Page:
General Electric's stock closed Friday at just $8.02 per share, which is down 75% from the July high of $33, down 80% from the pre-crisis high of $42, and down 85% from the all-time high of $60, set in August 2000.
The big picture: Those numbers, if anything, understate the degree to which GE has been diminished since its heyday.
- In 2008, GE's enterprise value — the most comprehensive measure of the value of the company — was more than $880 billion. The financial crisis wiped about $300 billion from that figure, but the recent drop has been larger still.
- In the past three years, GE's enterprise value has fallen by 66%, or $365 billion, to $175 billion.
No one's shedding any tears for speculators like Nelson Peltz, who has lost some $700 million on his GE bet. But GE bondholders are a different matter. GE has a total debt of $115 billion, including $100 billion of long-term bonds. That's more than its market capitalization.
- The once unthinkable — a GE default — is now very thinkable. The company, which had a triple-A credit rating as recently as 2015, is already trading at junk levels.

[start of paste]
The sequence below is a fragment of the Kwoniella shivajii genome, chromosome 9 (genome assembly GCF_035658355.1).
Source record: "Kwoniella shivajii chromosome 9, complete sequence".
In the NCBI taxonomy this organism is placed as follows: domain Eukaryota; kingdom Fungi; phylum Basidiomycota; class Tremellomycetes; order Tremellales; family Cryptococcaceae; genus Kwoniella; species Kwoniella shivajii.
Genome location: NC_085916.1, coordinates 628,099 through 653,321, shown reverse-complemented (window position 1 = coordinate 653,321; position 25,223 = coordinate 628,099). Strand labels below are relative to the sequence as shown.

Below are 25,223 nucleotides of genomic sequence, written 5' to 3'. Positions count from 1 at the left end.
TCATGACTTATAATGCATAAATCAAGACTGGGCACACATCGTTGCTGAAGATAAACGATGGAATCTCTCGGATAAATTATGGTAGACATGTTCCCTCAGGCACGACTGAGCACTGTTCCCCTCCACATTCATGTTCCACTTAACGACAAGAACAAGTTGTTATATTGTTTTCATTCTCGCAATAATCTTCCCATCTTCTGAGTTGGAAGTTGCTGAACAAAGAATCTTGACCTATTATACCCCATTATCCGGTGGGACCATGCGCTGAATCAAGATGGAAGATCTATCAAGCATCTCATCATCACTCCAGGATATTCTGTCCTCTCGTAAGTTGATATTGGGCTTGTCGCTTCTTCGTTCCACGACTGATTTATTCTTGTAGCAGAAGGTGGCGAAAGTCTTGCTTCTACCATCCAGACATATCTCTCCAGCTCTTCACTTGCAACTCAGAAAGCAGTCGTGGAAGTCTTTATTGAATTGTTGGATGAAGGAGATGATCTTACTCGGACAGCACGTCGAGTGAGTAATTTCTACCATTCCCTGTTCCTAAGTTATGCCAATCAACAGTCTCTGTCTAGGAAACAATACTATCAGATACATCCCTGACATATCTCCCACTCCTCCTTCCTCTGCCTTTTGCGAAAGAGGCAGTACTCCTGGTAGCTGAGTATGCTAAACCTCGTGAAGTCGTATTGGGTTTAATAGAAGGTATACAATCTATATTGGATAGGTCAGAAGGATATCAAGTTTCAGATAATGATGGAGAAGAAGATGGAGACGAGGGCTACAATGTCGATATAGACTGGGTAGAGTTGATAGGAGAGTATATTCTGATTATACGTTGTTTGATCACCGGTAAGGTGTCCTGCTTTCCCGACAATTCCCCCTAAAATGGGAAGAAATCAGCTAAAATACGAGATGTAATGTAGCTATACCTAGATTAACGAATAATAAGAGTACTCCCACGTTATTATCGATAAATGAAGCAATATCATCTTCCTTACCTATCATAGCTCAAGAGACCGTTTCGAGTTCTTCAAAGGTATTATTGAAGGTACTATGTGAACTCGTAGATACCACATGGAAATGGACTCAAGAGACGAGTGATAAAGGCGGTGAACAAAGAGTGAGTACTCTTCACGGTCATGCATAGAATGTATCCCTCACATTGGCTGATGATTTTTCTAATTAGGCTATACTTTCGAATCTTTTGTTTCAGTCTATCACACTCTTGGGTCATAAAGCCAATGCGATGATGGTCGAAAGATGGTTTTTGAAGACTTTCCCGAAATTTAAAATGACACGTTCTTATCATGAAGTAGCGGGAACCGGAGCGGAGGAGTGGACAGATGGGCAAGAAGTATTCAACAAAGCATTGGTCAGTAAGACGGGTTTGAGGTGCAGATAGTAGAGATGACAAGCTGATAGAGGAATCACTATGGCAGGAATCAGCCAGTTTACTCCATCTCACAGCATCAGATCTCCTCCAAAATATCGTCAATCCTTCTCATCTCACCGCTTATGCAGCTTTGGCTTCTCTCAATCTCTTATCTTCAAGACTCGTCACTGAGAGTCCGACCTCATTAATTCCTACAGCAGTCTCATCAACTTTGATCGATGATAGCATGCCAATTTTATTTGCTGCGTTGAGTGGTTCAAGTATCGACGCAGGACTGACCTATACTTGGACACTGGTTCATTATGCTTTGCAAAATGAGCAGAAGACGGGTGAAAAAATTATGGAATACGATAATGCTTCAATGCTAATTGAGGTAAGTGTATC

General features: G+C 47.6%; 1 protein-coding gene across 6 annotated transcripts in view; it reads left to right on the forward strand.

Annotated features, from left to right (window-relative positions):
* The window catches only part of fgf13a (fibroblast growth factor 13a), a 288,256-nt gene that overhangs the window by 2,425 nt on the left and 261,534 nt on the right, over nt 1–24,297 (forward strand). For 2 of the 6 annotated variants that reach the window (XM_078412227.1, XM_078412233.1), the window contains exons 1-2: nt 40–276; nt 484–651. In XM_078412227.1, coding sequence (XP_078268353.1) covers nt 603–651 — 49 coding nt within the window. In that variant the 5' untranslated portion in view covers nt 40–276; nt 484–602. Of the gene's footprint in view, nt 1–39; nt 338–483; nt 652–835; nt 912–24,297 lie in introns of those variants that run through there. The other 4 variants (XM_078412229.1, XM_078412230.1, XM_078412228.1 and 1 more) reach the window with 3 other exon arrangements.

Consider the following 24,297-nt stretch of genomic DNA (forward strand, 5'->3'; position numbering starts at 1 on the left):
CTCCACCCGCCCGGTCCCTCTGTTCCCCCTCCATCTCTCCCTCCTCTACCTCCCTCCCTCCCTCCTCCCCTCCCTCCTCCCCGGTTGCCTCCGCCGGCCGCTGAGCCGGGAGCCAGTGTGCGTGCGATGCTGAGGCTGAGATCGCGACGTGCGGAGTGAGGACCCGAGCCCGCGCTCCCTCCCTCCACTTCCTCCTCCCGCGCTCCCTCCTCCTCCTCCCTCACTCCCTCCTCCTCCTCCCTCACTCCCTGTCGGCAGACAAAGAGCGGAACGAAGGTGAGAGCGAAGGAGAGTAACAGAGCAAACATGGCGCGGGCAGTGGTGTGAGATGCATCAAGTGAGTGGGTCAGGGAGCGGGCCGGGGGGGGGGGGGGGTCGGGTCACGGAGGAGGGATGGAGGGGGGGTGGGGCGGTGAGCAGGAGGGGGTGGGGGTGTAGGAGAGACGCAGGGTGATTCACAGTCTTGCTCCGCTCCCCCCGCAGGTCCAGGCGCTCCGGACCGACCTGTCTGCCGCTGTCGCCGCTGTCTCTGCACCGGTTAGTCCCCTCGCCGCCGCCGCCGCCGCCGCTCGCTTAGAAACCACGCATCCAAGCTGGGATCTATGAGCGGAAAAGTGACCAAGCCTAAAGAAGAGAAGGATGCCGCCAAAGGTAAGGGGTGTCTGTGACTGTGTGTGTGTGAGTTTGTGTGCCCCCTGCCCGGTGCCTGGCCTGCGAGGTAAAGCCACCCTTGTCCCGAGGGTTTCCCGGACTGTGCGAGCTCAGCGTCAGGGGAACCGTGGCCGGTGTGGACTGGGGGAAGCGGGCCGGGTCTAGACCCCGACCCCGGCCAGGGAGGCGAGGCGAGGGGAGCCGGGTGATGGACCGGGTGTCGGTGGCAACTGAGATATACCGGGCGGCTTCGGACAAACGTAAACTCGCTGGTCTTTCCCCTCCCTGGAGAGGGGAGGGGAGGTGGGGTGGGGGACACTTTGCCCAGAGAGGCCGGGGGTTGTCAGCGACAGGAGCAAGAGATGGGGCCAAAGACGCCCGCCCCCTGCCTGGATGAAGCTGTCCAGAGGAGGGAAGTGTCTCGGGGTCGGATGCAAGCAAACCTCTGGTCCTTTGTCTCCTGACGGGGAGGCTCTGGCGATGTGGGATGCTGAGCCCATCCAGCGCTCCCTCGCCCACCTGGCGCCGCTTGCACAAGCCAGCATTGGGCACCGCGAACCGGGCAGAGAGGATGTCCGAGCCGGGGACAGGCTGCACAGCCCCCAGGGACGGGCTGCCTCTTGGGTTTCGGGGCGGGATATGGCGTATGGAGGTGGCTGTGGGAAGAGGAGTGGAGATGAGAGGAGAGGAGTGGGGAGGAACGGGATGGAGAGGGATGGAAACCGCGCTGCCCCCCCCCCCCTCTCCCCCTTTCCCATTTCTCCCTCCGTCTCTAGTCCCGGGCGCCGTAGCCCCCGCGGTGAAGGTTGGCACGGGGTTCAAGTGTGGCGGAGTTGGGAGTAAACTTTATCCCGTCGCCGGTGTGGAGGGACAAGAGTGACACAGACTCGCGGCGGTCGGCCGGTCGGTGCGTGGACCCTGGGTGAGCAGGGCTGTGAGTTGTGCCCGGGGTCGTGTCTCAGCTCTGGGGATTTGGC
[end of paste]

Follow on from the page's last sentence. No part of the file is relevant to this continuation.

- In a sign of how desperate GE is for cash, it announced this week that it's selling Baker Hughes, its oilfield services unit. That's not the kind of thing that a healthy company would do while U.S. oil prices are on a record losing streak.
To see just how bad things are looking for GE, consider its perpetual preferred securities. If GE doesn't buy back that paper at par in January 2021, it's going to have to pay a punitive 333 basis points over Libor in interest. And it's looking very much as though GE won't have the wherewithal to buy back the stock.
- If GE were in better shape, that would be good news for the price of the securities. All else being equal, bonds with higher coupons are more expensive. Instead, the price has plunged to less than 85 cents on the dollar.
- What explains the low price? The risk that far from paying 333bp over Libor, GE will pay nothing at all. The company has the option to do that — if it stops paying a dividend on its common shares.
The bottom line: GE Capital needs at least $20 billion in new funds, and perhaps significantly more, according to a research note put out by Goldman Sachs this week. Goldman also raised questions about GE's insurance and power operations.
Why it matters: GE is far from insolvent, but it's definitely in trouble. If its $100 billion of debt got downgraded to junk status, the effect on the credit markets could be seismic.